The speed of light (c) is constant in any frame of reference. So light shone along the corridoor of a high speed aeroplane travels, relative to the craft at 'c'. If shone through the aircraft's front window it will strike a stationary observer at exactly 'c'.

Light from a distant aerodrome beacon leaves its source at c, when it strikes the approaching aeroplane, an observer on board will also measure its velocity as exactly 'c'. How is this possible?

This is one of the tenets of relativity that many people have trouble with.


A simple 'thought experiment' & related questions.

Safety warning, don't try this at home!

Imagine a high speed train, travelling at exactly 200 miles per hour on a straight track. The rear carriage, 60 feet long, its floor 40 inches above ground, is empty, its rear door open. At the front of this carriage a gun, held 40 inches from the floor, is fired towards the open rear door. With a muzzle velocity of exactly 200 miles per hour, if the train had been stationary air friction would reduce the bullet's terminal velocity by 10 percent.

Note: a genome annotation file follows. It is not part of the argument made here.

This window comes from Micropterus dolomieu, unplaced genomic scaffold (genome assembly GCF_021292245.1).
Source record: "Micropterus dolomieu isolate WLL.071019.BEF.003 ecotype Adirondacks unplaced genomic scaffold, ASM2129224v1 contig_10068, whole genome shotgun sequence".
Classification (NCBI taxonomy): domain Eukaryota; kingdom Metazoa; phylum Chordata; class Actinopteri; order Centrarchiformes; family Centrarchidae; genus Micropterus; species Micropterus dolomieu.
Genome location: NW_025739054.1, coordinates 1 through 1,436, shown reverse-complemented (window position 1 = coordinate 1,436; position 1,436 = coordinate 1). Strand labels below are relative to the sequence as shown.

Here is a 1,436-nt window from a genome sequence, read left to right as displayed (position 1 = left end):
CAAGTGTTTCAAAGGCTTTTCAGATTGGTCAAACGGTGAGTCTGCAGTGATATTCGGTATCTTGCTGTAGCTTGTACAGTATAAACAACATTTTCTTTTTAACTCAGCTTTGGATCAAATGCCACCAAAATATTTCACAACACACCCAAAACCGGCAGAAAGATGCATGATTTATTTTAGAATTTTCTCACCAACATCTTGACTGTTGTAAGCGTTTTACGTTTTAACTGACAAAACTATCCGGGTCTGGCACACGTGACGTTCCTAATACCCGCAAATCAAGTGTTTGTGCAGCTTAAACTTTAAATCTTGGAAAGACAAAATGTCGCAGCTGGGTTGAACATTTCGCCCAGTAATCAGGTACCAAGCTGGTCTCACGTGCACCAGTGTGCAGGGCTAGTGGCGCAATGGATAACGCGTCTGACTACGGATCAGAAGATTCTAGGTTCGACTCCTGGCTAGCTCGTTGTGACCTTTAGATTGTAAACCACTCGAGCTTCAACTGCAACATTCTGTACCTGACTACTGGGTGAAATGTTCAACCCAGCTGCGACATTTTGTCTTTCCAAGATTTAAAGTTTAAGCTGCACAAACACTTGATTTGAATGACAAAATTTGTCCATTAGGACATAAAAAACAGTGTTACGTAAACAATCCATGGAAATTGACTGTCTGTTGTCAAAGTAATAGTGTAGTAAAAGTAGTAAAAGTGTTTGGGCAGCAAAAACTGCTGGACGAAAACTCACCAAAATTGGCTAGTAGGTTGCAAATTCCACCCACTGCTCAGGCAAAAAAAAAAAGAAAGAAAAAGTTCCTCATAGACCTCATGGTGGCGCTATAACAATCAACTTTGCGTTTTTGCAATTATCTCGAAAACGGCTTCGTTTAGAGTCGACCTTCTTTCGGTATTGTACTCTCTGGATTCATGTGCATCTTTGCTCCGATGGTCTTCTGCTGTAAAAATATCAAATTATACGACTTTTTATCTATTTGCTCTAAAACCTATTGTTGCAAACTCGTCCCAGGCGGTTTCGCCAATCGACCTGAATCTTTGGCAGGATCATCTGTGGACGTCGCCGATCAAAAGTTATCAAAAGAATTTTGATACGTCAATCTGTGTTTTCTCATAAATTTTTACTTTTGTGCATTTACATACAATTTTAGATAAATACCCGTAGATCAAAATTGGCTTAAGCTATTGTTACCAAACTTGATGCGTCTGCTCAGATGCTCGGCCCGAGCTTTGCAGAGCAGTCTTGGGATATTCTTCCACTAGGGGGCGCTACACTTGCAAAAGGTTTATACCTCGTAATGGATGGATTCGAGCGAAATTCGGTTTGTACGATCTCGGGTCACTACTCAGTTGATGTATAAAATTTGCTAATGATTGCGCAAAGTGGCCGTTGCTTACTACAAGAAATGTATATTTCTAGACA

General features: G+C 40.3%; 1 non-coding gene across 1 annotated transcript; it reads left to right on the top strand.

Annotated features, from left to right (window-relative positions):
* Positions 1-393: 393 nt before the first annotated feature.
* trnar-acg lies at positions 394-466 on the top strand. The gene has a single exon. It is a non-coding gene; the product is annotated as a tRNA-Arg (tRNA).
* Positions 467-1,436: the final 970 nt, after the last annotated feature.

What happens to the bullet?

At the moment of firing the train is passing through a station. What will an observer on the platform see, through the moving train's windows?

This type of question, although relatively simple, may have some similarity to the problem of relativistic light speed. Does anyone have the answers? Please feel free to E-Mail the author.



This may be considered a trick question, reduce it to its component parts. If the bullet is not fired, but simply dropped, it will fall with an acceleration of about 32 feet per second2. Taking approximately 0.45 seconds to hit the floor. It is a simple projectile, with no wings to give it lift, so when fired horizontally it will still fall at the same rate.

200 MPH is 293.33 feet per second, relative to the carriage, the bullet will travel about 132 feet by the time it falls to floor level, more than twice the carriage length. Relative to the track outside it will have no horizontal motion, at all times it is simply falling. The observer on the platform will see this fall, as the train speeds away.